In the March 4, 2013, issue of Time Magazine, in the Milestones segment, there is an obituary about a fellow named Ronald Dworkin, who died on February 14 at 81, and who is described as a legal philosopher. Well, needless to say, that term fascinated me, and so did the entire entry. Mr. Dworkin taught the law and wrote about it, and one of the things said about him was that he was “… a world-class scholar whose concept [was] that law had to be based as much on fundamental moral principles as on formal rules….”
Obviously this was an extraordinary man and obviously a brilliant one. But what made the greatest impact on me was that somehow I had never thought of the law as anything other than a set of moral rules or principles and yet the implication in the obit was that this was a fairly unique point of view. If I have understood correctly, and the majority of our laws are formal rules rather than rules based on moral principles, then the thought occurs that maybe our laws are more fallible than one would suppose. Oh, we all know that there are many foolish laws on the books in towns and cities and states and in our federal government, but one always hopes that the foolish (and sometimes downright bad) laws are in the minority and furthermore imminently scheduled for revision or removal. But if our core laws, the laws by which our entire society operates, are based on merely formal rules rather than our having enacted laws to support the fundamental moral principles of human decency to which we must hold, such as the rights of the individual, in order to even come close to being a civilized society, than perhaps that explains why we are going through so many upheavals in the basic fabric of our society.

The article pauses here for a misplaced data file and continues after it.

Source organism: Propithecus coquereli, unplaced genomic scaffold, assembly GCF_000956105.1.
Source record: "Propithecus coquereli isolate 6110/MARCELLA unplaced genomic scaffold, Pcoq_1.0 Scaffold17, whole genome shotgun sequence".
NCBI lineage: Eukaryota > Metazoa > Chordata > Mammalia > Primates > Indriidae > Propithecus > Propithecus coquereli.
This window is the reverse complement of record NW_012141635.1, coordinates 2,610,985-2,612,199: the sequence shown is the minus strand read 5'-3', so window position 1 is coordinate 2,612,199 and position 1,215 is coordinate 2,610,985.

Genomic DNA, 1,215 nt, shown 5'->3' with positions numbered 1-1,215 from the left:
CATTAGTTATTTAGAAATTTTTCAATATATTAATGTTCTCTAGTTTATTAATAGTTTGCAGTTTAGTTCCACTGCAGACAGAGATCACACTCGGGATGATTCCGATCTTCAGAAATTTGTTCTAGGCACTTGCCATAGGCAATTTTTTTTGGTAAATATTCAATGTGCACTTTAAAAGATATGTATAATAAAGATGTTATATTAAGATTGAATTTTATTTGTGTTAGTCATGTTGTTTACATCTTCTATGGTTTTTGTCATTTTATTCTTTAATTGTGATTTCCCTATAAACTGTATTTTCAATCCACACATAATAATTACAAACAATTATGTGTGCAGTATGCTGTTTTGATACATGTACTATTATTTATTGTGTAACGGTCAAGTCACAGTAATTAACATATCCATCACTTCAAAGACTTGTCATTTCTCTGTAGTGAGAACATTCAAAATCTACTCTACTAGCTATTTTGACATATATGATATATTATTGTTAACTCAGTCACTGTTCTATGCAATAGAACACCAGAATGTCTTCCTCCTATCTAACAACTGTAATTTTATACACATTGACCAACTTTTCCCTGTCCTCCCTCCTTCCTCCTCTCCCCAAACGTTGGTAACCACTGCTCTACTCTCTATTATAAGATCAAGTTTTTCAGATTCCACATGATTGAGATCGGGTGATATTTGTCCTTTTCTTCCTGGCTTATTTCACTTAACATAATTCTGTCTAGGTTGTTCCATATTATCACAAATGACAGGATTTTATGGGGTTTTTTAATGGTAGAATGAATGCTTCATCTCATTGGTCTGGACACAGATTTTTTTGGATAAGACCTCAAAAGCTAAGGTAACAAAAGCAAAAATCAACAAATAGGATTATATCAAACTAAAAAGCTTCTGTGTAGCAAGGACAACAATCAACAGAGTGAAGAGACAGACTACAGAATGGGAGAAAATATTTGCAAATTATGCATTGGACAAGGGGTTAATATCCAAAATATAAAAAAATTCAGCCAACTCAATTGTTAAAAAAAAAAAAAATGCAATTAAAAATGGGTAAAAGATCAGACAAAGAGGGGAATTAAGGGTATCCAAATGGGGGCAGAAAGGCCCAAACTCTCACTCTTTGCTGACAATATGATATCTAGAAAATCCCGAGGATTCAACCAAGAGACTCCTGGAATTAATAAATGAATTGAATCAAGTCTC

And while no sensible individual wants upheavals and divisions, perhaps that is what we will need in order to analyze and refine our laws to ‘preserve, protect, and defend”. You know, so that we feed the hungry, protect the old and vulnerable, educate the young, encourage families, no matter what their description, take care of the structures of our country, take care of us.